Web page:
Justice for Canada's Aboriginal Peoples

Front Cover
James Lorimer Limited, Publishers, Oct 3, 2002 - Social Science - 158 pages
0 Reviews
Canada's political leaders tirelessly proclaim it the best country on earth in which to live, a land of plenty and of boundless opportunity for all. Canada's Aboriginal peoples view things differently: after decades of living in legislatively determined Third World conditions, many are demanding the tools with which to develop their communities and institutions on a sounder, saner basis.

In this award-winning book, human rights specialist Renée Dupuis takes a fresh look at the "wall of misunderstanding" that surrounds Aboriginal issues in Canada and proposes some new solutions. She recommends the overhaul of existing legislation, including the Indian Act; the creation of a political forum to facilitate discussion of objectives on a national level; the development of partnerships between educational institutions and Aboriginal leaders in order to serve communities better; the establishment of real Aboriginal governments with sound legal foundations.

Governments have traditionally dealt with Aboriginal issues by enshrining rights in the Charter and striking Royal Commissions. Renée Dupuis insists that new and urgent measures are needed now to bridge the profound chasm that has grown between Aboriginal people and the rest of the country. Justice for Canada's Aboriginal Peoples offers fresh ideas and approaches for building that bridge.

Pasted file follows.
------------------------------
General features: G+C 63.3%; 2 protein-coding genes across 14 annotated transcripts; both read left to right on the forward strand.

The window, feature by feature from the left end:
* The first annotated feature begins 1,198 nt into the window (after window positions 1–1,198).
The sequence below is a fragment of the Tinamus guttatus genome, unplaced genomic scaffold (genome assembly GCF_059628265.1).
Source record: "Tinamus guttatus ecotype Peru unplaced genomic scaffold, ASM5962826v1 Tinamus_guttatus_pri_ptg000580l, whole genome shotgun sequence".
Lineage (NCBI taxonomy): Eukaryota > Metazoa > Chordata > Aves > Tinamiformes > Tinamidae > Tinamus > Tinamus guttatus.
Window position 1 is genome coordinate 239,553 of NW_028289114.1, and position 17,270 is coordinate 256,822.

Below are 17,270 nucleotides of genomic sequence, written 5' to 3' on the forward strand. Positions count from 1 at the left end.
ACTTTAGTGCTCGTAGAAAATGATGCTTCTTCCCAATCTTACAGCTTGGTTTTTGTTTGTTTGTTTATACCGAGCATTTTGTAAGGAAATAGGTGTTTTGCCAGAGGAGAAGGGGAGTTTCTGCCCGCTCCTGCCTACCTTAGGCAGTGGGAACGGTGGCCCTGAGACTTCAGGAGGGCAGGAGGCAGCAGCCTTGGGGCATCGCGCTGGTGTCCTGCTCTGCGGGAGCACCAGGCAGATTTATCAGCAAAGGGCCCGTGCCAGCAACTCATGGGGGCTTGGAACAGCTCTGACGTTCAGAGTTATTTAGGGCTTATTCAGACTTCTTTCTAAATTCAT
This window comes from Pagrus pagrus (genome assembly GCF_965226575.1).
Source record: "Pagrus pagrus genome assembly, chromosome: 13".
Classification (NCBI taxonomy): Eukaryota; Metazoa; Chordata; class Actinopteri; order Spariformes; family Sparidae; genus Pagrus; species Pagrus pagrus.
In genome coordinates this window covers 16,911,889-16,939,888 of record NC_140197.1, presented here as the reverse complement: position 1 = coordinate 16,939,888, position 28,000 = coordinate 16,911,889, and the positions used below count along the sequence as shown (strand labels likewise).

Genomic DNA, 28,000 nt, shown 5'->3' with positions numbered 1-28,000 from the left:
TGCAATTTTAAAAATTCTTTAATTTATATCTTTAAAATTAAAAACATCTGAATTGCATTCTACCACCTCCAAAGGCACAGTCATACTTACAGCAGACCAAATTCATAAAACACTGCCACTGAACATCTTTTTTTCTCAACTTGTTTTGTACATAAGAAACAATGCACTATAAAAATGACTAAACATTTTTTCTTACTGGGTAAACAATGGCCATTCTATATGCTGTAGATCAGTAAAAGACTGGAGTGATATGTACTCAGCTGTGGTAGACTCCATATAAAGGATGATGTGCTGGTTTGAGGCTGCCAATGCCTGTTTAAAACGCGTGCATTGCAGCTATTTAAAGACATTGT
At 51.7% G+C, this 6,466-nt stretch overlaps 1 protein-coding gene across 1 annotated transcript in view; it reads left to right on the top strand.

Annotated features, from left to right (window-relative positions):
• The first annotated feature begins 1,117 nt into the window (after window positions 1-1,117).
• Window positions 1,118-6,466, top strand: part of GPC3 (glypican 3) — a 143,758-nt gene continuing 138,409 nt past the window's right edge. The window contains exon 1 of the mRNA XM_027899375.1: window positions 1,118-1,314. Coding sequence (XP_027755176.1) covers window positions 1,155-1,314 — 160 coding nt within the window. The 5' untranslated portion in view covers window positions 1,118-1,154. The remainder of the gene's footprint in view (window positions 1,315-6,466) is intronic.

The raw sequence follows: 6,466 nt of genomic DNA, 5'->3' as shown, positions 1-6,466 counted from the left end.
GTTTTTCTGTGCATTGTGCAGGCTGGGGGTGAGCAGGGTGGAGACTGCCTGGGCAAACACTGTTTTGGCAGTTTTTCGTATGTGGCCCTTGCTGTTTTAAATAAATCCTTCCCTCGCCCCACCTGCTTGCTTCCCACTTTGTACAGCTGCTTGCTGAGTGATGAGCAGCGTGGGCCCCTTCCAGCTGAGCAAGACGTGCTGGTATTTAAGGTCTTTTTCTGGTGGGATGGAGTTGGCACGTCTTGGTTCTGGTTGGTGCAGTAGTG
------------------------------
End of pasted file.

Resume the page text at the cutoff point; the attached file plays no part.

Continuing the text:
What people are saying - Write a review

We haven't found any reviews in the usual places.

Other editions - View all

About the author (2002)

RENÉE DUPUIS has practiced law in Quebec since 1973 and was a commissioner with the Canadian Human Rights Commission from 1989 to 1995. She was recently appointed to the Indian Claims Commission. A specialist in human rights, the rights of Aboriginals and constitutional rights, she has served as a consultant to various federal and provincial government agencies, authored numerous books and articles and lectured extensively on human rights, administrative law and aboriginal rights. Justice for Canada\s Aboriginal Peoples was originally published as Quel Canada pour les Autochtones? It won the Governor General's Award in 2002.'

ROBERT CHODOS is an experienced author and translator who has published widely in the fields of Canadian business, politics, and transportation and of Quebec history. Among his most recent books are The Unmaking of Canada (1991), Lost in Cyberspace? (1997), and Paul Martin: A Political Biography (1998), all co-written with Rae Murphy and Eric Hamovitch, and all published by Lorimer.

Bibliographic information